Executive Compensation: Realized Option Pay

by Malak Kazan, CECP, CCP, CBP, GRP 26. April 2011 13:50

The October 2010 study on executive compensation, “What do CEOs Realize from Option Pay?” by Mark Anderson and Volkan Muslu of the School of Management, the University of Texas at Dallas, looks at the estimated fair market value versus realized value of CEOoptions pay relative to incompleteness of option transfer rights and tenure with company.

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Executive Compensation: Reporting Equity Values

by Malak Kazan, CECP, CCP, CBP, GRP 25. April 2011 12:56
Executive compensation is almost synonymous with equity compensation given that 60% or more of executive pay is aligned with equity instruments. The two most prevalent pricing models used to value equity compensation are Black Scholes and Binomial (Lattice). Understanding the fundamental design of these models can aid the executive compensation practitioner to manage the information requirements for disclosure, to assess effective equity plan designs, and to enhance compensation communications. [More]

Navigating the Executive Compensation Disclosure Maze

by Malak Kazan, CECP, CCP, CBP, GRP 7. April 2011 12:31
How executive compensation is disclosed in SEC filings still requires additional effort to “tell the story” so that shareholders and the general public can answer this key question: Is the executive’s annual compensation aligned to performance? [More]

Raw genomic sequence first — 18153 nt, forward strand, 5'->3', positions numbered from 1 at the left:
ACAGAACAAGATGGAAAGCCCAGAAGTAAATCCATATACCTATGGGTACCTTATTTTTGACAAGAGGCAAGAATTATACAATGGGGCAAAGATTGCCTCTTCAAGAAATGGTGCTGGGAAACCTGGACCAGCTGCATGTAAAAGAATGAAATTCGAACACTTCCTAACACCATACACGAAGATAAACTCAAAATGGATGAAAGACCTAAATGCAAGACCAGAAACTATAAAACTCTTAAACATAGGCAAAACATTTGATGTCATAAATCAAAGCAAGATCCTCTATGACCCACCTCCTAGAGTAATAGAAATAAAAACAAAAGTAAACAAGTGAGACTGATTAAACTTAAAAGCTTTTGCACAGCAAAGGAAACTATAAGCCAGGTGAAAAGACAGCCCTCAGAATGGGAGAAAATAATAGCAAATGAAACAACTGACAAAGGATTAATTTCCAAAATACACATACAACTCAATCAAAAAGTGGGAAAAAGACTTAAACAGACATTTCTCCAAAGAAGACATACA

Plan Ahead for Executive Compensation Consultant Independence

by Malak Kazan, CECP, CCP, CBP, GRP 29. March 2011 13:28

Additional Dodd Frank rules related to executive compensation will likely be approved before the end of 2011. One of the rules is disclosure of compensation consultant independence. The rule will likely require disclosing answers to the following questions:

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Executive Compensation: Pay for Performance Incentives Plans

by Malak Kazan, CECP, CCP, CBP, GRP 4. March 2011 14:44

As part of ERI's Executive Compensation Index and tracking the highest paid executives in 45 top publicly traded US firms, cash bonuses have shifted to cash incentives. From 2006 thru 2009, 71% of the companies paid no cash bonuses in at least three of the four years. While these firms did not pay cash bonuses as defined by the SEC, they did, however pay compensation as non-equity incentives. In the same 4-year period, 80% of the companies paid some amount in non-equity compensation which is the compensation component where performance based cash incentive plans are reported.

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